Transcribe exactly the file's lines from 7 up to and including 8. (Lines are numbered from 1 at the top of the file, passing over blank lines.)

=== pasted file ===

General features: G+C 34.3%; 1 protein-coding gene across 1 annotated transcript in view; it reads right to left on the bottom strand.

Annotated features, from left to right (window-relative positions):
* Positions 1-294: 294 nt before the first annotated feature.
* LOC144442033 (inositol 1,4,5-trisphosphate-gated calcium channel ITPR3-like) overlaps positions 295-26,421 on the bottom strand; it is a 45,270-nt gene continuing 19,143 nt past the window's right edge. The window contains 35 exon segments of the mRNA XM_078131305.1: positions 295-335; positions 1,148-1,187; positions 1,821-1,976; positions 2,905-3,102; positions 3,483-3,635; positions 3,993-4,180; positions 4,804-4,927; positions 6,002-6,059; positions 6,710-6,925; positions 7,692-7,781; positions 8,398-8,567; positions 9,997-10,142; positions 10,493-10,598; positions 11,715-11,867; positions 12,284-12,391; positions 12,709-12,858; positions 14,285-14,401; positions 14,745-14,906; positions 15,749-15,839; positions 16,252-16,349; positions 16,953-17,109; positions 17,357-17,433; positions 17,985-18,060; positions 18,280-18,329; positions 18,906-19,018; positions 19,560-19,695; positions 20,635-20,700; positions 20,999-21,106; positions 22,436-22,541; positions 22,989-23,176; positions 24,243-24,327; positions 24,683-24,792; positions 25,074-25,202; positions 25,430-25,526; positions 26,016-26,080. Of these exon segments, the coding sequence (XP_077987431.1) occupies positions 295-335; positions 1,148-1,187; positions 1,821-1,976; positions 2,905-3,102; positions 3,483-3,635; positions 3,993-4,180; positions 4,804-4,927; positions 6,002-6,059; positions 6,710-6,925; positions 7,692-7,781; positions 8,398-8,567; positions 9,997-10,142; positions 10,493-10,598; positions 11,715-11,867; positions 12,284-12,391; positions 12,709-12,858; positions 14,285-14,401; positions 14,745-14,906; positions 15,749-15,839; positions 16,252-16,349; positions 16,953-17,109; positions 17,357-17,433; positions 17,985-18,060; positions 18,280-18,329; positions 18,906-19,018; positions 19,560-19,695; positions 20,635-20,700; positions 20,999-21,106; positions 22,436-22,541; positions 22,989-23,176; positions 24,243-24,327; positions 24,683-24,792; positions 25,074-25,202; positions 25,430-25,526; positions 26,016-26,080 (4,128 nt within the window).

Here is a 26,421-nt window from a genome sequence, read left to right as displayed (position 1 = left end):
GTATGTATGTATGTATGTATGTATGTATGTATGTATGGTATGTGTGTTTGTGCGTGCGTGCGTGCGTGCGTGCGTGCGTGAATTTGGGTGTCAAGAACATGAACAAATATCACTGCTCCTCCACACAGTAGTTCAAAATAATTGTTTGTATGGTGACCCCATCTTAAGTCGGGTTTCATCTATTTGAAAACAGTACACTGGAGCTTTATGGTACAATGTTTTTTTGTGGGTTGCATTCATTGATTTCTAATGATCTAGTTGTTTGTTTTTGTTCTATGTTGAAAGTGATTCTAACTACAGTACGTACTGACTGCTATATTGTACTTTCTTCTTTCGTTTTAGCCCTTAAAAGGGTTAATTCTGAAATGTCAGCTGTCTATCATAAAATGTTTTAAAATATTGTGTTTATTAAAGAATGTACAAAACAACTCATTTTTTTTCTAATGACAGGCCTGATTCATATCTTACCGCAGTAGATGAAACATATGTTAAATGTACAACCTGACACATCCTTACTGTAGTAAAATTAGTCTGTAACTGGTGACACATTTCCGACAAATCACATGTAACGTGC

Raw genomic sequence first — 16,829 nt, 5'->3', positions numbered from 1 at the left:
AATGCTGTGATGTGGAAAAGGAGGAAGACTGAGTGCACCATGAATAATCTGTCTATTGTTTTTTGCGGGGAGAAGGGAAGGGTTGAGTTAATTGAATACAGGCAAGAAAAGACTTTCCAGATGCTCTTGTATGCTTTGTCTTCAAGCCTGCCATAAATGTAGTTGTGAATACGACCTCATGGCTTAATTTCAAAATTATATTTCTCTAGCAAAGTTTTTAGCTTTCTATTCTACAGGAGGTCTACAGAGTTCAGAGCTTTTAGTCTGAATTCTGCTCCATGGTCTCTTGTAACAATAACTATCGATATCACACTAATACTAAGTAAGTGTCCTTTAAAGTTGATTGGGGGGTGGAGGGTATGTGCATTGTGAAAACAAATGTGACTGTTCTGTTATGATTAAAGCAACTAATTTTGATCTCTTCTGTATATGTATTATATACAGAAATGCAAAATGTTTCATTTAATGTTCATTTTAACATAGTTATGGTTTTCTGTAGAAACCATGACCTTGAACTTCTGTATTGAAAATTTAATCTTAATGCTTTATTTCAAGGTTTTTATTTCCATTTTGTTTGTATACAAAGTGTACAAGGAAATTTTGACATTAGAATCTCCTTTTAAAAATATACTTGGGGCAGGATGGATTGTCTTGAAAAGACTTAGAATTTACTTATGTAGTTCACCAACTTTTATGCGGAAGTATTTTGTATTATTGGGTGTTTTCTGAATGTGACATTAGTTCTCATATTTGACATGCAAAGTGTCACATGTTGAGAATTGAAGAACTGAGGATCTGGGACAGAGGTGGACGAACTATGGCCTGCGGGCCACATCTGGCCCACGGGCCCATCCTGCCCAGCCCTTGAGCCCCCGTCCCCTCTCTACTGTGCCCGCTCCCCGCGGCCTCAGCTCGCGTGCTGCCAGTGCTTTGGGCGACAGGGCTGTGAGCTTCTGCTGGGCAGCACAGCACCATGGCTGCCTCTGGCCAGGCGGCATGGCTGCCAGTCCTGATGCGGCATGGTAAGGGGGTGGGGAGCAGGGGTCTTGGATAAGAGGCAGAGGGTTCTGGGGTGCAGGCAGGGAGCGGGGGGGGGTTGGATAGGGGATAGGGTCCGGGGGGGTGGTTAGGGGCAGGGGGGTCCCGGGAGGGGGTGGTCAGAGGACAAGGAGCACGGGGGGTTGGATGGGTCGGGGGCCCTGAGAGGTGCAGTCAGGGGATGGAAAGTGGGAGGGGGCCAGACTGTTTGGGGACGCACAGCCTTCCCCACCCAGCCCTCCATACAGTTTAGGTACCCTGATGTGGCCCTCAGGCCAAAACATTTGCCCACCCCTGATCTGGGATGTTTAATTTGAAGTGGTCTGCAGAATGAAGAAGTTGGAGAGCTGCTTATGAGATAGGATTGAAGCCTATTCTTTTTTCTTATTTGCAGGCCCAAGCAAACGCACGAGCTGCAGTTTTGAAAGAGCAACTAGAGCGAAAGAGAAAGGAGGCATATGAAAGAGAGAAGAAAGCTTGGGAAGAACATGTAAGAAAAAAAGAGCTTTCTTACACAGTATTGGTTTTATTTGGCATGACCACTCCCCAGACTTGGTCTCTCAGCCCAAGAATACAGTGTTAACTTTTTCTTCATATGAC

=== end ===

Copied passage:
Raw genomic sequence first — 16,829 nt, 5'->3', positions numbered from 1 at the left:
AATGCTGTGATGTGGAAAAGGAGGAAGACTGAGTGCACCATGAATAATCTGTCTATTGTTTTTTGCGGGGAGAAGGGAAGGGTTGAGTTAATTGAATACAGGCAAGAAAAGACTTTCCAGATGCTCTTGTATGCTTTGTCTTCAAGCCTGCCATAAATGTAGTTGTGAATACGACCTCATGGCTTAATTTCAAAATTATATTTCTCTAGCAAAGTTTTTAGCTTTCTATTCTACAGGAGGTCTACAGAGTTCAGAGCTTTTAGTCTGAATTCTGCTCCATGGTCTCTTGTAACAATAACTATCGATATCACACTAATACTAAGTAAGTGTCCTTTAAAGTTGATTGGGGGGTGGAGGGTATGTGCATTGTGAAAACAAATGTGACTGTTCTGTTATGATTAAAGCAACTAATTTTGATCTCTTCTGTATATGTATTATATACAGAAATGCAAAATGTTTCATTTAATGTTCATTTTAACATAGTTATGGTTTTCTGTAGAAACCATGACCTTGAACTTCTGTATTGAAAATTTAATCTTAATGCTTTATTTCAAGGTTTTTATTTCCATTTTGTTTGTATACAAAGTGTACAAGGAAATTTTGACATTAGAATCTCCTTTTAAAAATATACTTGGGGCAGGATGGATTGTCTTGAAAAGACTTAGAATTTACTTATGTAGTTCACCAACTTTTATGCGGAAGTATTTTGTATTATTGGGTGTTTTCTGAATGTGACATTAGTTCTCATATTTGACATGCAAAGTGTCACATGTTGAGAATTGAAGAACTGAGGATCTGGGACAGAGGTGGACGAACTATGGCCTGCGGGCCACATCTGGCCCACGGGCCCATCCTGCCCAGCCCTTGAGCCCCCGTCCCCTCTCTACTGTGCCCGCTCCCCGCGGCCTCAGCTCGCGTGCTGCCAGTGCTTTGGGCGACAGGGCTGTGAGCTTCTGCTGGGCAGCACAGCACCATGGCTGCCTCTGGCCAGGCGGCATGGCTGCCAGTCCTGATGCGGCATGGTAAGGGGGTGGGGAGCAGGGGTCTTGGATAAGAGGCAGAGGGTTCTGGGGTGCAGGCAGGGAGCGGGGGGGGGTTGGATAGGGGATAGGGTCCGGGGGGGTGGTTAGGGGCAGGGGGGTCCCGGGAGGGGGTGGTCAGAGGACAAGGAGCACGGGGGGTTGGATGGGTCGGGGGCCCTGAGAGGTGCAGTCAGGGGATGGAAAGTGGGAGGGGGCCAGACTGTTTGGGGACGCACAGCCTTCCCCACCCAGCCCTCCATACAGTTTAGGTACCCTGATGTGGCCCTCAGGCCAAAACATTTGCCCACCCCTGATCTGGGATGTTTAATTTGAAGTGGTCTGCAGAATGAAGAAGTTGGAGAGCTGCTTATGAGATAGGATTGAAGCCTATTCTTTTTTCTTATTTGCAGGCCCAAGCAAACGCACGAGCTGCAGTTTTGAAAGAGCAACTAGAGCGAAAGAGAAAGGAGGCATATGAAAGAGAGAAGAAAGCTTGGGAAGAACATGTAAGAAAAAAAGAGCTTTCTTACACAGTATTGGTTTTATTTGGCATGACCACTCCCCAGACTTGGTCTCTCAGCCCAAGAATACAGTGTTAACTTTTTCTTCATATGAC